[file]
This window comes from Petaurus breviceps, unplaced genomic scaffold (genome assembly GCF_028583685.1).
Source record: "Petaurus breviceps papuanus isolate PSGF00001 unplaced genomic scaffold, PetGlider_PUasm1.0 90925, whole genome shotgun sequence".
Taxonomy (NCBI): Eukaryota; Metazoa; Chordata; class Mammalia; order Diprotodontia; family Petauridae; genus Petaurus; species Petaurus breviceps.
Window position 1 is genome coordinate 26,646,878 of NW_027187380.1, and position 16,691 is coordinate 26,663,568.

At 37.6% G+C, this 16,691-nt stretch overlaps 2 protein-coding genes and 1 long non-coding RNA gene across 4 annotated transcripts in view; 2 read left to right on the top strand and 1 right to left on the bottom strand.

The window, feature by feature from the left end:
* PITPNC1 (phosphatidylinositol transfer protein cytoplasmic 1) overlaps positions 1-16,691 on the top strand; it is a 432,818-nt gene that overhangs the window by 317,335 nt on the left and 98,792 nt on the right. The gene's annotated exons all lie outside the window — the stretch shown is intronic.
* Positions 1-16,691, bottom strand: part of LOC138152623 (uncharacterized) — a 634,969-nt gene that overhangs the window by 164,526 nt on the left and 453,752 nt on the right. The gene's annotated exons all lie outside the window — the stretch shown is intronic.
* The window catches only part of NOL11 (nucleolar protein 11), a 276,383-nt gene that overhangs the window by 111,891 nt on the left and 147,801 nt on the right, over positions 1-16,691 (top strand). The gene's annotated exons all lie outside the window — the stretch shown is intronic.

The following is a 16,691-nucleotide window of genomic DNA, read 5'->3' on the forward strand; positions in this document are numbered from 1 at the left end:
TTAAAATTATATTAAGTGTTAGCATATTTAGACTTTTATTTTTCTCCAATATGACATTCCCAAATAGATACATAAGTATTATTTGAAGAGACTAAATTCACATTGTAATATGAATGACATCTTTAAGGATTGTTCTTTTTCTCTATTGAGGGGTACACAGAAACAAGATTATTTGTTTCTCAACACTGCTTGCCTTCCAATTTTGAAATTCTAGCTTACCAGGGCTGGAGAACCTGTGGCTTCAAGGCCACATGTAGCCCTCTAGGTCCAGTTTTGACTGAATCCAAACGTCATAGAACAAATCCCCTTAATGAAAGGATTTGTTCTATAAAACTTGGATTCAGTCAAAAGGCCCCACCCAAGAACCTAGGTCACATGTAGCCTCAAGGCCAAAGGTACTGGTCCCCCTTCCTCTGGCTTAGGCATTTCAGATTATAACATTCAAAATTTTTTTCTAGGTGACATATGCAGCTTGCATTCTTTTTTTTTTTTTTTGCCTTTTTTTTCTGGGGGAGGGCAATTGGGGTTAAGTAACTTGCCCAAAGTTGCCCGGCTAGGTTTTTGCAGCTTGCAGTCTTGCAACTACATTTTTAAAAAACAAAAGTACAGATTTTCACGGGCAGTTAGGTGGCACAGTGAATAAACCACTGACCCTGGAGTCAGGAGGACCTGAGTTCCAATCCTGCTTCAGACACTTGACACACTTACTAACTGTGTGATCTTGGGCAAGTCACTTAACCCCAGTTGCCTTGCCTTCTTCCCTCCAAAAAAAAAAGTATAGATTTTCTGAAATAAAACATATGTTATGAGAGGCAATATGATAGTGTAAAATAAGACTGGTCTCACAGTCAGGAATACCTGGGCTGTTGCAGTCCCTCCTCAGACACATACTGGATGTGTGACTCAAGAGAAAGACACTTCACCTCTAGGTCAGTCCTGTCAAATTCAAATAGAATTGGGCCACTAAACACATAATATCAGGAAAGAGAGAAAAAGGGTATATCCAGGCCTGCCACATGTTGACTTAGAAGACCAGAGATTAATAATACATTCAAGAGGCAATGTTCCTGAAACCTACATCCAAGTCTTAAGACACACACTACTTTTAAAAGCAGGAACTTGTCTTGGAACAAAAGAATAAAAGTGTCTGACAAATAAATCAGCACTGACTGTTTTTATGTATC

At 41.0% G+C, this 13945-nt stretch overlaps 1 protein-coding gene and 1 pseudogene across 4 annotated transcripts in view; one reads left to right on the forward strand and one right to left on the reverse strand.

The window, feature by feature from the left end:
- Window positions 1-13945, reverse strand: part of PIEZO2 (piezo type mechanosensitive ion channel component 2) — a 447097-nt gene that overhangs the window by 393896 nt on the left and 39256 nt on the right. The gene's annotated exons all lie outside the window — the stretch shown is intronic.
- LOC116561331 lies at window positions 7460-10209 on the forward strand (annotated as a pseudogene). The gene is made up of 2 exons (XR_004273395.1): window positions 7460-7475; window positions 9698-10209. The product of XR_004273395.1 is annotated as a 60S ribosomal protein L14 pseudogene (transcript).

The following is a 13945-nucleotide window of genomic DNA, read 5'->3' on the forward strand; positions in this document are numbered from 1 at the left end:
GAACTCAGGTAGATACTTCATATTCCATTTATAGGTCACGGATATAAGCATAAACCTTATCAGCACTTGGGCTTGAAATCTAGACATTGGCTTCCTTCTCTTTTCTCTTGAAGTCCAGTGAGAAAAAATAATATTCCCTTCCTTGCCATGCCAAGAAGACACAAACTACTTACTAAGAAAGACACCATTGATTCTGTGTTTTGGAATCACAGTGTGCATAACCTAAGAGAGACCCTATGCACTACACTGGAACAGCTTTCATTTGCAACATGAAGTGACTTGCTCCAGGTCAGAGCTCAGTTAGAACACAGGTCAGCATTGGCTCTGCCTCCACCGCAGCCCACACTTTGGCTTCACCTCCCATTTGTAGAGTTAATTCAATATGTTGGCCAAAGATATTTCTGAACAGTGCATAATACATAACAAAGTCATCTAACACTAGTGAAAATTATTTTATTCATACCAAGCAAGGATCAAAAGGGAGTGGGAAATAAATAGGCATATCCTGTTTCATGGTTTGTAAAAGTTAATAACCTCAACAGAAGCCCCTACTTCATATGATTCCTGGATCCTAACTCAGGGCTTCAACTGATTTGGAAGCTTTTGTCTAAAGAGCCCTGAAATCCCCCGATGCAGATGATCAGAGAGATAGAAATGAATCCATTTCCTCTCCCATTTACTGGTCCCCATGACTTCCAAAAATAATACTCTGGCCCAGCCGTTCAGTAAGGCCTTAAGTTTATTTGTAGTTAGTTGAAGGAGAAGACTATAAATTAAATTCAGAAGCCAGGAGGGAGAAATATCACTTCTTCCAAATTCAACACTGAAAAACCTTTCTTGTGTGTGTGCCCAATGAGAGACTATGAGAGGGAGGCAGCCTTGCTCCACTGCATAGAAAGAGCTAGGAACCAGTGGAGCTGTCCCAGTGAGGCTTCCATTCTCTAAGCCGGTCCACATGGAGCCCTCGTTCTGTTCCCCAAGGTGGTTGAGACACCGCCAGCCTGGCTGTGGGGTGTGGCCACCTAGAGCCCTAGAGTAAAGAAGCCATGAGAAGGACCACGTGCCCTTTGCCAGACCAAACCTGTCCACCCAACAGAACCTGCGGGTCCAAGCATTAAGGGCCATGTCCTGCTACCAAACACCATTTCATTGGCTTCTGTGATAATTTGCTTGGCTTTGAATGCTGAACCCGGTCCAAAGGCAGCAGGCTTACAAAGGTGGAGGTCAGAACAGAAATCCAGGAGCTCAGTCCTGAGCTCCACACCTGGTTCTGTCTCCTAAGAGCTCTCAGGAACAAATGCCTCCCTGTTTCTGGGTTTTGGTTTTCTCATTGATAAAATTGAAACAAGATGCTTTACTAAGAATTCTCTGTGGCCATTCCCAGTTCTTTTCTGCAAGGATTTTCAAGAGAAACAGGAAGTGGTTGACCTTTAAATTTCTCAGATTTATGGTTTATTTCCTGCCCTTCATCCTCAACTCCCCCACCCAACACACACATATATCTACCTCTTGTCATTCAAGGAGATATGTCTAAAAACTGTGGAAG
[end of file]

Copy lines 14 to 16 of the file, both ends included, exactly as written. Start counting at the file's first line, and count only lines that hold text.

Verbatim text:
- Window positions 1-13945, reverse strand: part of PIEZO2 (piezo type mechanosensitive ion channel component 2) — a 447097-nt gene that overhangs the window by 393896 nt on the left and 39256 nt on the right. The gene's annotated exons all lie outside the window — the stretch shown is intronic.
- LOC116561331 lies at window positions 7460-10209 on the forward strand (annotated as a pseudogene). The gene is made up of 2 exons (XR_004273395.1): window positions 7460-7475; window positions 9698-10209. The product of XR_004273395.1 is annotated as a 60S ribosomal protein L14 pseudogene (transcript).

The following is a 13945-nucleotide window of genomic DNA, read 5'->3' on the forward strand; positions in this document are numbered from 1 at the left end: